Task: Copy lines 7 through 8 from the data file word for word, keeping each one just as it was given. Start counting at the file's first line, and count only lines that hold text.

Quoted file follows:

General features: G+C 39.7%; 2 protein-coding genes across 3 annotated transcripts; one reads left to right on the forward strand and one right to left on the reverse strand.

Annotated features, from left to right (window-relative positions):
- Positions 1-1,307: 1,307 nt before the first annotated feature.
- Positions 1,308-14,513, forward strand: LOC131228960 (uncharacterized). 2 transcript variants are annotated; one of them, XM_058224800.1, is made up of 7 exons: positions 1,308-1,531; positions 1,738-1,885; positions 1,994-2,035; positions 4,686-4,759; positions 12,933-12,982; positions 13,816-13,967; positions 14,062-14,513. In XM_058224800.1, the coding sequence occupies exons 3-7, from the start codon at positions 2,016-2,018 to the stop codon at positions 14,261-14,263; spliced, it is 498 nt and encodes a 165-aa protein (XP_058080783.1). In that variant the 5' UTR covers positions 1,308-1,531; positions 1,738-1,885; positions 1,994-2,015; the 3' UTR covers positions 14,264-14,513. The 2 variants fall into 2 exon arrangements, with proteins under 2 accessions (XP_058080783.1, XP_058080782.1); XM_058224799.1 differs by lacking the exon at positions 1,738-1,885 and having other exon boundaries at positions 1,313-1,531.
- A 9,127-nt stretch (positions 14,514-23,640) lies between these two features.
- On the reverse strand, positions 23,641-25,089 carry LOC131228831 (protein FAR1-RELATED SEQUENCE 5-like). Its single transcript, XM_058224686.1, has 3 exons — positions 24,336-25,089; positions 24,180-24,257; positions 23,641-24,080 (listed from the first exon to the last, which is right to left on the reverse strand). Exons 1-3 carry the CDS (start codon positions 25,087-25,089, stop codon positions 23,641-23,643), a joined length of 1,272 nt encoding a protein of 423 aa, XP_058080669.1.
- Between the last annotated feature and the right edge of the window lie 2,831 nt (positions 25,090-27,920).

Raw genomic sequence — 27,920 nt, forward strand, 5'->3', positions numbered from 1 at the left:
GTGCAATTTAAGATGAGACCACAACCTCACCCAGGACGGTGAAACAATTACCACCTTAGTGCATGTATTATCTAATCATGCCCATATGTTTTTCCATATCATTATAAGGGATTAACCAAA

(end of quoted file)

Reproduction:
- Between the last annotated feature and the right edge of the window lie 2,831 nt (positions 25,090-27,920).

Raw genomic sequence — 27,920 nt, forward strand, 5'->3', positions numbered from 1 at the left: